Cen­tral bar­rier for rec­on­cil­i­a­tion in East Asia

China Daily (Canada) - - FRONT PAGE -

OnWed­nes­day, Ja­panese PrimeMin­is­ter Shinzo Abe ex­pressed “deep re­morse” for Ja­pan’sWorldWar II ag­gres­sion at the Asian-African Sum­mit, but stopped short of apolo­gies.

His­tor­i­cal prob­lems are the cen­tral is­sues in the in­ter­na­tional re­la­tions of East Asia. A core is­sue in all the his­tor­i­cal prob­lems in East Asia re­volves around Ja­pan’s at­ti­tude, re­flec­tion, and un­der­stand­ing re­gard­ing its own ac­tions dur­ingWorldWar II. Over the past 70 years, many Ja­panese po­lit­i­cal lead­ers have ex­pressed their re­grets about Ja­pan’s be­hav­ior dur­ing the war, and even apol­o­gized to Ja­pan’s neigh­bors, and ad­mit­ted to its in­va­sion and vi­o­lence in the re­gion.

How­ever, both Chi­nese and Kore­ans do not con­sider Ja­pan’s apol­ogy to be sin­cere. Many still feel anger about the per­ceived lack of Ja­panese in­dig­nity and sor­row when it comes to the past. Dur­ing the seven decades, the Ja­panese re­marks and be­hav­iors have fre­quently fu­eled strong protests in China and South Korea.

The lack of a sin­cere Ja­panese apol­ogy is the cen­tral bar­rier for real nor­mal­iza­tion and rec­on­cil­i­a­tion. This is also the main rea­son why Abe’s two speeches in In­done­sia and theUS, and the forth­com­ing speech in Au­gust for the 70th an­niver­sary of the end of WWII have been drawing a lot of at­ten­tion from the in­ter­na­tional com­mu­nity, es­pe­cially Ja­pan’s neigh­bors China and South Korea.

Com­pared with the rec­on­cil­i­a­tion process in Europe af­ter WWII, such as be­tween Ger­many and France, and Ger­many and Poland, rec­on­cil­i­a­tion in East Asia has been par­tic­u­larly chal­leng­ing and dif­fi­cult.

For ex­am­ple, in the 1980s the China–Ja­pan re­la­tion­ship was very close and very friendly, and was even be­ing re­ferred to as a “hon­ey­moon” be­tween the two coun­tries. But un­for­tu­nately in re­cent years the his­toric is­sues have resur­faced to the point of play­ing an even more neg­a­tive role com­pared to any time in the past. In 2012, Ja­pan’s na­tion­al­iza­tion of the Diaoyu Is­lands gen­er­ated mas­sive protests and a strong tide of na­tion­al­ism in China.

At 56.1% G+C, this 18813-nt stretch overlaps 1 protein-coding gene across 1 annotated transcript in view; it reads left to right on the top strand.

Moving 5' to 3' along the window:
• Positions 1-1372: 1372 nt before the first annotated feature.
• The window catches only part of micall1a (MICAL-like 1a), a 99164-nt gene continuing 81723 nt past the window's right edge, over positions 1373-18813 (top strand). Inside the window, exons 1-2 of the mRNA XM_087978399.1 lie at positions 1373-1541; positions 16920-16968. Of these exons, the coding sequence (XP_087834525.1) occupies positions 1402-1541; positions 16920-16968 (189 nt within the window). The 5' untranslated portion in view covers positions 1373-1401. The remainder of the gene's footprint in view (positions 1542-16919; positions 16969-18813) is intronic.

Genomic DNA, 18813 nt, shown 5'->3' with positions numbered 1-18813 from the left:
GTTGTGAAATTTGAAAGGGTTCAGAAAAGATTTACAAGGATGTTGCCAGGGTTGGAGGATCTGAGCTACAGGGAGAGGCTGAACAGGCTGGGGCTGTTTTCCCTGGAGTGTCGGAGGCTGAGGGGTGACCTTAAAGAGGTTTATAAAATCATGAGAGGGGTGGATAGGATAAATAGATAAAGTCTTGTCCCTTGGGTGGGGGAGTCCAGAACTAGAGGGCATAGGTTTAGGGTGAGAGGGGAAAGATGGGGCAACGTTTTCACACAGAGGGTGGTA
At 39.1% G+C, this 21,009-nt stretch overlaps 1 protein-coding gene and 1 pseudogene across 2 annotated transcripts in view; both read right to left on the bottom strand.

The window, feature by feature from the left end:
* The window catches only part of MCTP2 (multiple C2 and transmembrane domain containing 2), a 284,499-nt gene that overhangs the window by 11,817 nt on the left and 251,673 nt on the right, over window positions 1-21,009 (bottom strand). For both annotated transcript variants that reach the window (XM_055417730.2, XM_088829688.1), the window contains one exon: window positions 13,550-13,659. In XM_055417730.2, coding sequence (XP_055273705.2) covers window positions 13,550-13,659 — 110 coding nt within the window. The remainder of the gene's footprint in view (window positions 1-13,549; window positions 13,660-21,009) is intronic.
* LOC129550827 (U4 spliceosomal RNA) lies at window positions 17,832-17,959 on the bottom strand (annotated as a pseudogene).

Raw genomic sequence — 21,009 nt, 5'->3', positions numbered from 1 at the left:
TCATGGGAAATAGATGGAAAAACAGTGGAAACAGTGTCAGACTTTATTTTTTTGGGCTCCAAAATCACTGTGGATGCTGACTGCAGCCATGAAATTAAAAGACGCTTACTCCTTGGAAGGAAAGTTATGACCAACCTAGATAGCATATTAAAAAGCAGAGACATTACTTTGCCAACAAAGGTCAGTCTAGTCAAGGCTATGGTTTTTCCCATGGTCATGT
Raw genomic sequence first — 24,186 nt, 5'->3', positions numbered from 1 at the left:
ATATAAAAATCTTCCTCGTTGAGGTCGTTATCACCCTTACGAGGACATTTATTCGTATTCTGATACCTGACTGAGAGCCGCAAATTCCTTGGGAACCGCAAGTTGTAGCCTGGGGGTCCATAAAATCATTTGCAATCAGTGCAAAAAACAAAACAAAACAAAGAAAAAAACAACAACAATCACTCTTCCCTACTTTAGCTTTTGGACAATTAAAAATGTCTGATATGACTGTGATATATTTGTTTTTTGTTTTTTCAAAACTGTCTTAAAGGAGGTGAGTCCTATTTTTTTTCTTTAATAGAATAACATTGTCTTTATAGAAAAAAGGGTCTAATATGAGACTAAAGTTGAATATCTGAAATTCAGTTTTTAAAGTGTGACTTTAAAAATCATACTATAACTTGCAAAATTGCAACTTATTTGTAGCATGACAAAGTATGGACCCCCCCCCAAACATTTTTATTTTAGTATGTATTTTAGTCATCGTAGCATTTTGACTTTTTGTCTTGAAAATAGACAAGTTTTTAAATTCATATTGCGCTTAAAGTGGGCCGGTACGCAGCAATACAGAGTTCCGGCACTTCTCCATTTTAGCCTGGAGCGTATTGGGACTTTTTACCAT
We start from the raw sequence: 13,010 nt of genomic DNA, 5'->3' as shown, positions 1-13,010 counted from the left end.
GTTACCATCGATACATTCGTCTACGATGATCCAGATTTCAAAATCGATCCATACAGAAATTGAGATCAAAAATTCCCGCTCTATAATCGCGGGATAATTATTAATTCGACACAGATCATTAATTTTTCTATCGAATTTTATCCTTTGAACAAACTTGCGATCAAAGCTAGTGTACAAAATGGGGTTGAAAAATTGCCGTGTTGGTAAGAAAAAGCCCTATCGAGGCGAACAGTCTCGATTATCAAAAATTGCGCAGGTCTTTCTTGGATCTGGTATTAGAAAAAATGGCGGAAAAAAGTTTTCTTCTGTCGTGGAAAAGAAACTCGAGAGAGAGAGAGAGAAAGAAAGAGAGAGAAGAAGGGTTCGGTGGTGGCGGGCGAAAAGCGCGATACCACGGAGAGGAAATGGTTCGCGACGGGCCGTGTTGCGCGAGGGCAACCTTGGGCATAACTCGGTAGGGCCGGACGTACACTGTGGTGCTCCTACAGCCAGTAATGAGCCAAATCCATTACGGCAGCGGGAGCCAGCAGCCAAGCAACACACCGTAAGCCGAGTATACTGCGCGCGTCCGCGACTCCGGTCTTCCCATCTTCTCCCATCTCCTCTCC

Since 1945 Ja­panese so­ci­ety has ex­pe­ri­enced a ma­jor trans­for­ma­tion and has be­come a peace lov­ing coun­try. Ja­pan’s eco­nomic growth has made it pos­si­ble for Tokyo to con­trib­ute greatly to in­ter­na­tional devel­op­ment, and Ja­pan has made very pos­i­tive con­tri­bu­tions to in­ter­na­tional so­ci­ety, es­pe­cially in the realm of eco­nomic devel­op­ment, in­clud­ing as­sis­tance with China’s re­form and open­ing up in the 1980s.

How­ever, though Ja­panese so­ci­ety has ex­pe­ri­enced a peace­ful trans­for­ma­tion, the un­der­stand­ing about his­tory, es­pe­cially about its role in the war 70 years ago, has not pro­gressed and adapted along with the rest of its so­ci­ety. Due to its his­tory ed­u­ca­tion, to­day’s young gen­er­a­tions in Ja­pan know very lit­tle about the war, and there­fore very of­ten take an in­dif­fer­ent at­ti­tude to­wards other coun­try’s his­tor­i­cal con­scious­ness.

On the other hand, his­tory ed­u­ca­tion and so­cial nar­ra­tives in China have made the younger gen­er­a­tions posses a very strong out­look about the war. This huge gap of per­cep­tions, un­der­stand­ing, and emo­tion has be­come the root for the diver­gent un­der­stand­ing, re­marks, and be­hav­ior. There is a bad feed­back-loop in East Asia wherein the lack of ad­mis­sion of past ac­tions and lack of sin­cere apol­ogy from the Ja­panese side only acts to fur­ther frus­trate the Chi­nese and Kore­ans. This in turn only makes them an­grier. This fer­vent emo­tion from their neigh­bors makes many Ja­panese even more re­luc­tant to ad­mit their wrong­do­ings. Con­flict rooted in his­tor­i­cal per­cep­tions and un­der­stand­ing is dif­fer­ent from in­ter­est-based con­flict.

In the past when­ever there was a cri­sis or ten­sion be­tween th­ese coun­tries, his­tor­i­cal is­sues would make them more sen­si­tive and danger­ous. But peo­ple have never re­ally made ef­forts to ad­dress the deep sources of the con­flict. So when­ever there was con­flict and ten­sion they just tried to make po­lit­i­cal and se­cu­rity ar­range­ments to try to solve the prob­lems.

If we want to make a ma­jor change in the re­la­tion­ship, the three coun­tries must find a way to restart the un­fin­ished rec­on­cil­i­a­tion process. And the rec­on­cil­i­a­tion process can­not be a top­down pro­ce­dure, just or­ga­nized by po­lit­i­cal lead­ers and so­ci­etal elites; rather there must be a move­ment for build­ing peace at the grass­roots level. The au­thor is the direc­tor of the Cen­ter for Peace and Con­flict Stud­ies at the School of Diplo­macy and In­ter­na­tional Re­la­tions of Se­ton Hall Uni­ver­sity in New Jer­sey. Cour­tesy: China&US Fo­cus

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